Freud and his followers thought that they had discovered the human tendency to project one’s own assumptions and preoccupations onto others. When this happens in therapy, it’s called “transference” (patient projects onto therapist) or “countertransference” (therapist projects onto patient). However, this tendency has been well known, in at least some circles, since ancient times.
Idries Shah gives a tale illustrating this in his “Special Illumination: The Sufi Use of Humour.”
One day a scholar ran into a gang of bandits who threatened to kill him. “I think you are a spy or a police agent,” the chief said.
“No I am not. I am only a poor scholar,” said the unfortunate captive.
“‘How can you prove it?”
“I can read from a book.”
“That’s no good to us: we’re all illiterates. How do we know you will really be reading, and not just making it all up?”
So they killed him. “I didn’t become head of this band of outlaws by believing everything people told me, you know,” said the chief. And his wisdom was, of course, unanimously applauded by his men. (Octagon Press, 1977, p 40-41)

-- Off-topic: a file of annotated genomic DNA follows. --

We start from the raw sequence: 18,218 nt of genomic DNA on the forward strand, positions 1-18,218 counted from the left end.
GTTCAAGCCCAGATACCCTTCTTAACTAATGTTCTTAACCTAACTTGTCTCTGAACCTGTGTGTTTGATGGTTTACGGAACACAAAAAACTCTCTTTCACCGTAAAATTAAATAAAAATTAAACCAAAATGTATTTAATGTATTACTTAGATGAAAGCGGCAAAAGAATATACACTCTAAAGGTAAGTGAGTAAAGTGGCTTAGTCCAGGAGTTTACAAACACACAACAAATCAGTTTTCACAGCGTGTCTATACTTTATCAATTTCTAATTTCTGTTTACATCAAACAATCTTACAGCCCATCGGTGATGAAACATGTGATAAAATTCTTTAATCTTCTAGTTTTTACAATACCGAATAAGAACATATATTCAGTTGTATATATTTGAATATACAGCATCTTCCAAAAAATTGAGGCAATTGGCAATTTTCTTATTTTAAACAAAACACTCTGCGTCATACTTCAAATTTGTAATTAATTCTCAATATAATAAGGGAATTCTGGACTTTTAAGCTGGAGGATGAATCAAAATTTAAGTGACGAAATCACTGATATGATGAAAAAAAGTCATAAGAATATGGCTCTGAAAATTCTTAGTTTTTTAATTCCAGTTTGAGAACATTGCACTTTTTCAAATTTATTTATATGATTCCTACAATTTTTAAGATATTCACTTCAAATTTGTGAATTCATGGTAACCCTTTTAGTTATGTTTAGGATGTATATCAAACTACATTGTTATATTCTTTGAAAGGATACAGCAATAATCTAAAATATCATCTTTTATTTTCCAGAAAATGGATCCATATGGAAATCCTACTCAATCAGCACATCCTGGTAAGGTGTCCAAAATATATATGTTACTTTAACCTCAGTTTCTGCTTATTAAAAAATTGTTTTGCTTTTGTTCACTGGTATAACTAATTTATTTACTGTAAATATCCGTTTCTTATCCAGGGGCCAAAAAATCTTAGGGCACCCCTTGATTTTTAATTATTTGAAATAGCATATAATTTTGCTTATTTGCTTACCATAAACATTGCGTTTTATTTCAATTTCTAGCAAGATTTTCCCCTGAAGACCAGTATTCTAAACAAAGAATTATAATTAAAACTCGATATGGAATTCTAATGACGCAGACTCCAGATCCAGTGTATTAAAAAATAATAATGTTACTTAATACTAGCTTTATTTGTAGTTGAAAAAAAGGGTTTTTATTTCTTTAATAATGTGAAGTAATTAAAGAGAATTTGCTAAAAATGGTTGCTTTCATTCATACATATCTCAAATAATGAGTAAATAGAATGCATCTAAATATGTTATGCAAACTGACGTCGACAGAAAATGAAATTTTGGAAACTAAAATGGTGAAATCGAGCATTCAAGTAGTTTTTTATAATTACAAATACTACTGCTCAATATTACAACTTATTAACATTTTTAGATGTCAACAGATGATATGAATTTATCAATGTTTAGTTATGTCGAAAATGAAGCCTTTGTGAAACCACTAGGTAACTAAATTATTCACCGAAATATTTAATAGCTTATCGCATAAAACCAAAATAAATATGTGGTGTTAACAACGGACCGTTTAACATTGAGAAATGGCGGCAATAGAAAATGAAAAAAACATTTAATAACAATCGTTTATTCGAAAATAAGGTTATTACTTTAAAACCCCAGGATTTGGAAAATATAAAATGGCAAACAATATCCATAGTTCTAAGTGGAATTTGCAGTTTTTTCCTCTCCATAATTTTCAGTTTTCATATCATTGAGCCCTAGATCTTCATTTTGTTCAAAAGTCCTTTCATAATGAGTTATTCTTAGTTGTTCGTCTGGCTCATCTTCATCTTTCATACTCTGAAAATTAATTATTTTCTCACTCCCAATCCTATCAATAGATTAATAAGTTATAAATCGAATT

Shah comments: “The attributing of one’s own characteristics to others, so common amongst—for instance—generous and stingy people alike, needs both illustrating and fixing in vivid tale. The brevity of this tale enables one to shock someone out of this habit pattern. The need to point out the syndrome is there because Sufi understanding cannot come to people who are too extensively self-deceived. To imagine, therefore, the other person’s motivation is what is actually one’s own is self-deception.”
Because this knowledge was not generally available in Western culture before Freud—along with others with whom he was in collaboration and conflict, often characterized by their own projections onto one another—created psychoanalysis, it has been incorrectly believed that the psychological projection of one’s own preoccupations onto others is a new discovery, and that only psychoanalysis can bring it into conscious awareness. In fact, it has been perennially known to genuine spiritual traditions, which include methods—for example, this story—for helping learners become aware of this process in themselves and others, and escape being controlled by it.